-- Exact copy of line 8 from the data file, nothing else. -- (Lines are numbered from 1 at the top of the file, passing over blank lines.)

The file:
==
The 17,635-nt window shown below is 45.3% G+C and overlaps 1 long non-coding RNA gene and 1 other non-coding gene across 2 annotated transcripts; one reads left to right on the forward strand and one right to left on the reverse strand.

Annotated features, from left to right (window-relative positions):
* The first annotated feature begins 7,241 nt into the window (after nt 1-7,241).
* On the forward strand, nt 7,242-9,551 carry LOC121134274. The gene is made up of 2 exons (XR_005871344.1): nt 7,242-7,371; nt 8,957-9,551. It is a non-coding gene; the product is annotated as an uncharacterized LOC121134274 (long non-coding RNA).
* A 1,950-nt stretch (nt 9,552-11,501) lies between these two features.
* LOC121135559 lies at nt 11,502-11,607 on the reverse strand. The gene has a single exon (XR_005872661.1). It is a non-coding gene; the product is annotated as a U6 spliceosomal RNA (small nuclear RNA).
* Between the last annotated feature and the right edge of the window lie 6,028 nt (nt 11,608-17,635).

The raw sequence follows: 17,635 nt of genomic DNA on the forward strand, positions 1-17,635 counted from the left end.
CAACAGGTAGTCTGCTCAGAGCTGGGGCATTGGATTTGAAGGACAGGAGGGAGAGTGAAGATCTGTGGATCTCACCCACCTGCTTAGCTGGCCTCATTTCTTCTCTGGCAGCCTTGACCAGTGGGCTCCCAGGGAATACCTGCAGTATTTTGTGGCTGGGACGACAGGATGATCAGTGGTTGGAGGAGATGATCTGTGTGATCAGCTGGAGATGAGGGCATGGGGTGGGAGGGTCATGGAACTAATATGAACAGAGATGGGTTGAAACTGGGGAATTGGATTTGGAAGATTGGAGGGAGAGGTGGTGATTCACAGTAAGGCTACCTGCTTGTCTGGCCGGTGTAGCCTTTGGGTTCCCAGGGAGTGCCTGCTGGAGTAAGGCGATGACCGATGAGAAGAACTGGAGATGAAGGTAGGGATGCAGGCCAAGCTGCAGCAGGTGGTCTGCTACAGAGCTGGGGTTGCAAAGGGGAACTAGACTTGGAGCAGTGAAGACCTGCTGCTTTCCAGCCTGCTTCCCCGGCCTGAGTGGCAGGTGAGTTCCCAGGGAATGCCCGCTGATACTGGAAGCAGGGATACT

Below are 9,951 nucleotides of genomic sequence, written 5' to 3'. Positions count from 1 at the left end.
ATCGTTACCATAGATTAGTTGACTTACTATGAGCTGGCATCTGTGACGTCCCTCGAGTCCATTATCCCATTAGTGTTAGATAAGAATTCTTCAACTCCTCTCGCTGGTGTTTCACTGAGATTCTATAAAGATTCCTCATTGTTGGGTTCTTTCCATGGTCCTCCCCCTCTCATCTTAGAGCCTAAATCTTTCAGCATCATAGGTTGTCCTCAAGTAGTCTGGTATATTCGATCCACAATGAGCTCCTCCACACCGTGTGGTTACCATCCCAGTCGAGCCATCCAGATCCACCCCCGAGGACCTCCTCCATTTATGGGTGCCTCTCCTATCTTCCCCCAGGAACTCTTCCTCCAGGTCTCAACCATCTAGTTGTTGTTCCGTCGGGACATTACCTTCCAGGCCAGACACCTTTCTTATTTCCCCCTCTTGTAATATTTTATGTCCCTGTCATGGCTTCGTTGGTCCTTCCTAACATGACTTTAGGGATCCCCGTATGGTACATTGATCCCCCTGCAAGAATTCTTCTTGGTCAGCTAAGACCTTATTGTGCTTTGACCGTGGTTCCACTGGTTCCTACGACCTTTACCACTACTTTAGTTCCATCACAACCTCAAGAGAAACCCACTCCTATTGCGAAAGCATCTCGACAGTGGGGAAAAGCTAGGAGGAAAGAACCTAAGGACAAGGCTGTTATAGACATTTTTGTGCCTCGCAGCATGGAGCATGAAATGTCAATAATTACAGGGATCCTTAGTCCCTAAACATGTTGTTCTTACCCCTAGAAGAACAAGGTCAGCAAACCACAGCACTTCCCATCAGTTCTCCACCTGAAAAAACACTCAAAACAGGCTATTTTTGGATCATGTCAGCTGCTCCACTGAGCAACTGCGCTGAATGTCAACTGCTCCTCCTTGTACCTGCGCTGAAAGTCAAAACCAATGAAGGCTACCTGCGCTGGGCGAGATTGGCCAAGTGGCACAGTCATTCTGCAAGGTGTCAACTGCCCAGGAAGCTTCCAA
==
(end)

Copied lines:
The raw sequence follows: 17,635 nt of genomic DNA on the forward strand, positions 1-17,635 counted from the left end.